Public pressure for reform in the health-care industry is growing. A backlash threatens to undermine the Chinese government, and public resentment regarding corrupt officials in the industry is growing. While past attempts to deal with corruption in the industry have fallen short, it is possible the government may eventually be forced to deal with the problem. For instance, in 2006, 2,000 people rioted outside a hospital after a three-year old boy died of ingesting pesticide. The doctors there had refused to treat the boy because the parents did not have cash on hand when they arrived at the hospital. According to some estimates, there were about 17,000 such incidents in 2010. Officials have good reason to fear a public backlash. It is also possible that reform attempts will fall apart as in the past.

Since the scandal, China has passed several bills aimed at dealing with corruption in the health-care industry. The National Health and Family Planning Commission issued two bills with “anti-corruption compliance requirements” (Ross and Zhou), as well as a “blacklist” of certain medical-device firms and pharmaceutical companies that have violated the law. Chapter 49 establishes “Nine prohibitions” aimed at preventing bribery in the health-care sector. These prohibitions are aimed at preventing institutions and individuals from accepting various types of bribes and cutbacks, including preventing medical personnel from accepting commissions or kickbacks of any kind from medical institutions other than the one they work at. Chapter 50, however, establishes a blacklist system that shuts firms and individuals who have participated in bribery out of the health-care system. The last attempt at doing this was a 2007 law that was ineffective, and this new law aims to be much more effective. These bills are now law. (Ross and Zhou)

The GlaxoSmithKline Case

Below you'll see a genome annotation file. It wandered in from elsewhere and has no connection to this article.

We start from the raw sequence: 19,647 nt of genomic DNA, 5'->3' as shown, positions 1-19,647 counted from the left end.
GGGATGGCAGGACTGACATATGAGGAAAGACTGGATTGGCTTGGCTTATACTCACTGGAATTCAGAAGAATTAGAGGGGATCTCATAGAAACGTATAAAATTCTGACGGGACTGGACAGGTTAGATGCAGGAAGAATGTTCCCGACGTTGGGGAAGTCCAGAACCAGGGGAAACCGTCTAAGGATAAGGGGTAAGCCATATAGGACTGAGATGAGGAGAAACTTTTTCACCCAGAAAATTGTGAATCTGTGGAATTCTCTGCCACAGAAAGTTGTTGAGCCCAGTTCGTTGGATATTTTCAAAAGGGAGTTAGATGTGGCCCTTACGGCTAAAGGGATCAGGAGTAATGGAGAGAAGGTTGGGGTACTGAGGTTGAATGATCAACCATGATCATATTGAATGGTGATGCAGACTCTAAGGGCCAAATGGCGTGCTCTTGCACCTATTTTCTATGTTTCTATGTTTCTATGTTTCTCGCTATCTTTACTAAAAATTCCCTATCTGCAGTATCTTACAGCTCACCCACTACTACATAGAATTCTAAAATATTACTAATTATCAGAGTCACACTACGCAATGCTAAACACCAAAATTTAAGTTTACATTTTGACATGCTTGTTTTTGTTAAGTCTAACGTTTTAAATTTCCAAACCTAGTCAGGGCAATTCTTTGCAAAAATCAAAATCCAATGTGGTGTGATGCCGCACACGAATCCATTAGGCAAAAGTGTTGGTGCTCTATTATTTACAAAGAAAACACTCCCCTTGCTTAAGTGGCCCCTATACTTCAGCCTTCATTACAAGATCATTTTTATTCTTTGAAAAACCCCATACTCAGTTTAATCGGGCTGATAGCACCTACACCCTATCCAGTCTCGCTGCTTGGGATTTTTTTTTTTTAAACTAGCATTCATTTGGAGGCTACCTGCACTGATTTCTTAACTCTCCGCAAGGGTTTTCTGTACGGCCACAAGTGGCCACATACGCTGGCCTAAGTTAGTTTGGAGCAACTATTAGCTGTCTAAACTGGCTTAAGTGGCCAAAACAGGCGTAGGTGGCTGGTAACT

The case that GlaxoKlineSmith bribed Chinese officials does have merit. The company itself has acknowledged that there seems to have been some misconduct by certain executives, so it is almost undeniable the bribery took place. There is another side to this case, however. Bribery and other forms of corruption are not just common in China, companies are actually expected to bribe simply as a way of business. In many hospitals, all of the staff can be expected to be involved in the bribery system. It is so common there are literally systems in some hospitals to divide the profits from the bribes.

GSK was wrong in participating in the bribery schemes. It also was wrong in participating in corruption even if it was following expected industry norms in the country. It is never ethical to do a wrong act (in this case bribery) even if everyone else is doing the same act.

Given that large numbers of foreign companies complain of being unfairly scrutinized by Chinese authorities, it is likely the Chinese government unfairly investigated GSK because it was a large, foreign company with rapid market share growth that threatened domestic industry. Because bribery is so common, and because everyone does it, the Chinese government has the power to pick winners and losers. The government can arrest and press charges against any company it does not like, and rightfully claim the company was in violation of the law. GSK, in particular, was targeted for being a big, foreign firm with high market share growth in China.